Using the Boston Metro area as a real-world classroom, the College of Natural Sciences (CNS) this summer launched a new immersive pre-college program – the BCT CityLab – a first-ever offering at the UMass Mount Ida Campus, for high school juniors and seniors interested in exploring building construction, sustainability, engineering, architecture, and technology-related learning and career pathways. The inaugural program attracted students from five states (MA, NJ, CT, UT, IL) and three countries (Honduras, Switzerland, USA). Each participant learned about college life and earned college credits while engaging in construction site tours, hands-on fabrication projects and skills trainings. The innovative program was designed to make learning fun, and to build tangible learning pathways to access Boston’s innovation economy.
In the Building Physics Module, students learned about heat transfer and thermodynamics in buildings and how construction, control, and maintenance affect the related thermal processes. Then students applied what they learned in a real-world context – the 72-acre Mount Ida campus located in Newton, MA. Using high powered, focus-free cameras to capture infrared images of campus buildings, students observed heat flow in real time – allowing them to learn quickly from visualizations that deliver complex information.
In the Mass Timber Module, students learned about cross laminated timber and the concept of the biobased economy. Students fabricated mini structural beams– they selected pre-cut boards of different qualities, glued them up and then tested the strength of their beams with special equipment. Then the BCT ‘CityLab-ers’ toured ‘live’ construction sites such a 7-story, 34-unit multifamily project in Roxbury – the first building in Boston to be built ground-up with cross laminated timber and to be Passive House certified (designed to use 40-60% less energy than a conventional building).
In the Building Science Module, participants learned about air infiltration in buildings – the exchange of air through cracks and gaps in the outside shell of a building. Students explored construction materials with faculty and recent BCT grads (i.e. Zip R sheathing, Gutex cellulose fiber board insulation, Mento air barrier/vapor retarders). Then the CityLab-ers applied what they learned – they sealed gaps and cracks found in animal-like structures made from metal (i.e. ‘Duct Dawgs’) with foil tapes and mastics to better understand air sealing in HVAC systems – a critical component of energy efficient, high-performance buildings.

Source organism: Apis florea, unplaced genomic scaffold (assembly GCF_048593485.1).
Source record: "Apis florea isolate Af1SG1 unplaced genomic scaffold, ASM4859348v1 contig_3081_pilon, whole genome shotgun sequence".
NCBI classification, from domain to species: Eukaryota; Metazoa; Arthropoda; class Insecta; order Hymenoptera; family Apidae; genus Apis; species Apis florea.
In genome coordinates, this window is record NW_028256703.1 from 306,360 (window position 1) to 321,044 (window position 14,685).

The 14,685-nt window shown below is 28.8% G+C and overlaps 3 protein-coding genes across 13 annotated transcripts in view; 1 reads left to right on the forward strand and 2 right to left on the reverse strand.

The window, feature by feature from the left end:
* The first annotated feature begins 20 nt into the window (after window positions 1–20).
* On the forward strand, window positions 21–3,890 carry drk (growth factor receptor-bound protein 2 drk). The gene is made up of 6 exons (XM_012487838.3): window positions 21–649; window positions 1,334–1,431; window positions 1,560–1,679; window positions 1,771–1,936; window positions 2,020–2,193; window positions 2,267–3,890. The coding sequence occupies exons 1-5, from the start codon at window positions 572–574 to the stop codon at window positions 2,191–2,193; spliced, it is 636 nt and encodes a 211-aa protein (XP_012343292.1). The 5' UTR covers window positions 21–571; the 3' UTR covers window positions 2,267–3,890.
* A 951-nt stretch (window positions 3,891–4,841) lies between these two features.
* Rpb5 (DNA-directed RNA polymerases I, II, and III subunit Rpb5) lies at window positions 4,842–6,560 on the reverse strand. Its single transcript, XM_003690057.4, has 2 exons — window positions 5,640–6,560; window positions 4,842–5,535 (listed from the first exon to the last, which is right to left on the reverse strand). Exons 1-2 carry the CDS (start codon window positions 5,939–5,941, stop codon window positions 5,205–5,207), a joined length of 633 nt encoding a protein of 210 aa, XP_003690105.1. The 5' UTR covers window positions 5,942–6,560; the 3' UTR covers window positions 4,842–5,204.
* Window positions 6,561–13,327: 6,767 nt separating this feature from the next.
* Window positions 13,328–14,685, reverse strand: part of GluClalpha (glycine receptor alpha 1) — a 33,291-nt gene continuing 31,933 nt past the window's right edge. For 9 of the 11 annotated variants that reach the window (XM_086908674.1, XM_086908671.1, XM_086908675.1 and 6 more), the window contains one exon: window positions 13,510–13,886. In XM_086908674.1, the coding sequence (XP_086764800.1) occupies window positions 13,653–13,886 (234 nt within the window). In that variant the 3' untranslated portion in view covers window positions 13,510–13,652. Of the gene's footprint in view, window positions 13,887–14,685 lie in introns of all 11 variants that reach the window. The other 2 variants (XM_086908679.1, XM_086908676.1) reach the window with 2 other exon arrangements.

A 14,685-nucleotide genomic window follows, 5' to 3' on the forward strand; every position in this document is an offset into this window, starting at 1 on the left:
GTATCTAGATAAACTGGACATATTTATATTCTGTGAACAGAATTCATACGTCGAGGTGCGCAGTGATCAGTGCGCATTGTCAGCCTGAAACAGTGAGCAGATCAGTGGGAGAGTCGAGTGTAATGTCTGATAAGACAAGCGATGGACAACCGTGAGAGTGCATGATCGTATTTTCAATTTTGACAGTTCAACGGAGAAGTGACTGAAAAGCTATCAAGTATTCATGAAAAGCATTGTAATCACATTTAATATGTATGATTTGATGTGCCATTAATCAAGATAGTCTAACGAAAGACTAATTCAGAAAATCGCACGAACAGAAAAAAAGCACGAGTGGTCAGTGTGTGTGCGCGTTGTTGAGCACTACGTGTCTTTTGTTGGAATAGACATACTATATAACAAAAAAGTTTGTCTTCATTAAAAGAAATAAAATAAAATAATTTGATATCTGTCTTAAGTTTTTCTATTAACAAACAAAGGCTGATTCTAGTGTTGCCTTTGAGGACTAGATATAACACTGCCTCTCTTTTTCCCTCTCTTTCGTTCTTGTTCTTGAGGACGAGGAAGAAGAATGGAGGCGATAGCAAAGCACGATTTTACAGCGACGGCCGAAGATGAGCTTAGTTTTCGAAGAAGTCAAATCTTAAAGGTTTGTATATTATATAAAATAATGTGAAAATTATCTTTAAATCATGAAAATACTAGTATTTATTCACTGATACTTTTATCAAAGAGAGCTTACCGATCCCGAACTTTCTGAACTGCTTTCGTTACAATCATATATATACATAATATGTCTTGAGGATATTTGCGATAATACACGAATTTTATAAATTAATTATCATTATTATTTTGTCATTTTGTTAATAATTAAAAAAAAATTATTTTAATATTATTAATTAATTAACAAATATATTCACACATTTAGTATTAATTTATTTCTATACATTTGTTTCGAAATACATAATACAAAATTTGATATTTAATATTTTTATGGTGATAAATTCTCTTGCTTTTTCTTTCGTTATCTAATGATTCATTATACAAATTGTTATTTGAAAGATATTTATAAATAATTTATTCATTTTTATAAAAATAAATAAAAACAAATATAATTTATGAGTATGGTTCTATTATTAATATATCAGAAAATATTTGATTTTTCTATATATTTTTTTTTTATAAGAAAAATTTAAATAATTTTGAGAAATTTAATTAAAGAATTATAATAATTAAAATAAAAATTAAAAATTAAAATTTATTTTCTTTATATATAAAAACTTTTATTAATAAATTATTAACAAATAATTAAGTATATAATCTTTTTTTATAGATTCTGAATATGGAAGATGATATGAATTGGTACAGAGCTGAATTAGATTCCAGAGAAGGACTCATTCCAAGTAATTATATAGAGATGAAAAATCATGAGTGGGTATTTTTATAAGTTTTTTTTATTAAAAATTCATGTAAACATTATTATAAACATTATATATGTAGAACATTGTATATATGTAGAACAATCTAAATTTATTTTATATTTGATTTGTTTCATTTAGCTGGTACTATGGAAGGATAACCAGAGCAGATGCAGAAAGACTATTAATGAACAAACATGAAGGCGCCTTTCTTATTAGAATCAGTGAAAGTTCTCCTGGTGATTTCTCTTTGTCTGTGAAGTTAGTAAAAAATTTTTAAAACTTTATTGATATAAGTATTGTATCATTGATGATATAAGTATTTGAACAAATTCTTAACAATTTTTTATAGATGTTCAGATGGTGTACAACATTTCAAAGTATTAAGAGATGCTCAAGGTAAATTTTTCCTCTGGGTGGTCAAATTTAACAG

The BCT CityLab also featured hands-on activities with laser scanning, drones, diagnostic tools, and modeling software – common in today’s construction management-related fields. For example, students used the Minecraft software to create a sustainable city, learned how to design buildings using Sketchup – a 3D building design tool that behaves more like a pencil than a piece of complicated software, and then played with AutoCAD software – a critical tool used by engineers, architects, and project managers to create blueprints and floor plans.
The new curriculum represents an interdisciplinary collaboration between faculty, alumni, external partners, with a clear mission to open access to pathways that increase access to college and high-wage jobs. The unique learning design empowers the next generation with hands-on engagement and with practical, real-world problem-solving skills. The program allowed high school-aged students to live on campus, explore college life and discover STEM-based career pathways such as BCT (building and construction technology) – an interdisciplinary major offered within CNS that combines elements of architecture, engineering, and the applied sciences.
Citylab Founder and BCT Faculty member, Dr. Paul J. Wolff III, explains, “Boston is experiencing the biggest building construction boom in its history, while new generations are demanding more engagement and flexibility from their college experience and professional careers. The BCT CityLab Program maximizes hands-on learning, while bridging the gaps often found between high school, academics, and industry – illustrating applied learning pathways to Boston’s innovation economy.” For more information about the ‘Living Learning Lab’ model, please contact Dr. Paul J. Wolff III, CNS Faculty and Director of Boston Metro Industry Partnerships at firstname.lastname@example.org.
Interested in signing up for next year? Visit Pre-College @ UMass Amherst.